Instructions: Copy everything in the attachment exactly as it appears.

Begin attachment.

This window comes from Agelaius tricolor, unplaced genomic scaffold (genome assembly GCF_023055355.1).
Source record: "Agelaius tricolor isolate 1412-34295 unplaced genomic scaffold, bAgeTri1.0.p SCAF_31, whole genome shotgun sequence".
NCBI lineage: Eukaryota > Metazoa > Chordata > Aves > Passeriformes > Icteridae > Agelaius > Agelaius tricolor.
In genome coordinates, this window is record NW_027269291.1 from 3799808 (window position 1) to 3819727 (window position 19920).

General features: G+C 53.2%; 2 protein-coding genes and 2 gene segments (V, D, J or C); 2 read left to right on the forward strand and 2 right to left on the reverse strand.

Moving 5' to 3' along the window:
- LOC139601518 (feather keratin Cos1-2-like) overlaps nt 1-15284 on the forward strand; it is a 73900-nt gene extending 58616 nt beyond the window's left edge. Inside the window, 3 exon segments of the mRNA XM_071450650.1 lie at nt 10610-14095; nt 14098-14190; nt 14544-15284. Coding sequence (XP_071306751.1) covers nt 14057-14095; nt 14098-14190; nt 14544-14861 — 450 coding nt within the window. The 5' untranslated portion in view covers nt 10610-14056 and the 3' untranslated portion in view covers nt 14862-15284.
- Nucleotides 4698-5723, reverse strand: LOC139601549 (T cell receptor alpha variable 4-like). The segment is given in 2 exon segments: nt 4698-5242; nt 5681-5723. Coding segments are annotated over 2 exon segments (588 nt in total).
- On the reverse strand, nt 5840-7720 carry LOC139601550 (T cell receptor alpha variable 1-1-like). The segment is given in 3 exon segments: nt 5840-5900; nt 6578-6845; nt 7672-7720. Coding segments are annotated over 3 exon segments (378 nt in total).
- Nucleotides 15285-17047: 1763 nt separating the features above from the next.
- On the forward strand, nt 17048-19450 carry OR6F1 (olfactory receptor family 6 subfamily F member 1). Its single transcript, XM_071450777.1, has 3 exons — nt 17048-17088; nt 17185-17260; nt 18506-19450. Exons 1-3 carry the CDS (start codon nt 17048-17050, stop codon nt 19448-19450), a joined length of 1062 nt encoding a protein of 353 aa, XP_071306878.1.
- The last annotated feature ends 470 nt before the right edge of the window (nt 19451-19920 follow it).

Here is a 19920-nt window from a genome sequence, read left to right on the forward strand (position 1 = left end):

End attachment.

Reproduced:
This window comes from Agelaius tricolor, unplaced genomic scaffold (genome assembly GCF_023055355.1).
Source record: "Agelaius tricolor isolate 1412-34295 unplaced genomic scaffold, bAgeTri1.0.p SCAF_31, whole genome shotgun sequence".
NCBI lineage: Eukaryota > Metazoa > Chordata > Aves > Passeriformes > Icteridae > Agelaius > Agelaius tricolor.
In genome coordinates, this window is record NW_027269291.1 from 3799808 (window position 1) to 3819727 (window position 19920).

General features: G+C 53.2%; 2 protein-coding genes and 2 gene segments (V, D, J or C); 2 read left to right on the forward strand and 2 right to left on the reverse strand.

Moving 5' to 3' along the window:
- LOC139601518 (feather keratin Cos1-2-like) overlaps nt 1-15284 on the forward strand; it is a 73900-nt gene extending 58616 nt beyond the window's left edge. Inside the window, 3 exon segments of the mRNA XM_071450650.1 lie at nt 10610-14095; nt 14098-14190; nt 14544-15284. Coding sequence (XP_071306751.1) covers nt 14057-14095; nt 14098-14190; nt 14544-14861 — 450 coding nt within the window. The 5' untranslated portion in view covers nt 10610-14056 and the 3' untranslated portion in view covers nt 14862-15284.
- Nucleotides 4698-5723, reverse strand: LOC139601549 (T cell receptor alpha variable 4-like). The segment is given in 2 exon segments: nt 4698-5242; nt 5681-5723. Coding segments are annotated over 2 exon segments (588 nt in total).
- On the reverse strand, nt 5840-7720 carry LOC139601550 (T cell receptor alpha variable 1-1-like). The segment is given in 3 exon segments: nt 5840-5900; nt 6578-6845; nt 7672-7720. Coding segments are annotated over 3 exon segments (378 nt in total).
- Nucleotides 15285-17047: 1763 nt separating the features above from the next.
- On the forward strand, nt 17048-19450 carry OR6F1 (olfactory receptor family 6 subfamily F member 1). Its single transcript, XM_071450777.1, has 3 exons — nt 17048-17088; nt 17185-17260; nt 18506-19450. Exons 1-3 carry the CDS (start codon nt 17048-17050, stop codon nt 19448-19450), a joined length of 1062 nt encoding a protein of 353 aa, XP_071306878.1.
- The last annotated feature ends 470 nt before the right edge of the window (nt 19451-19920 follow it).

Here is a 19920-nt window from a genome sequence, read left to right on the forward strand (position 1 = left end):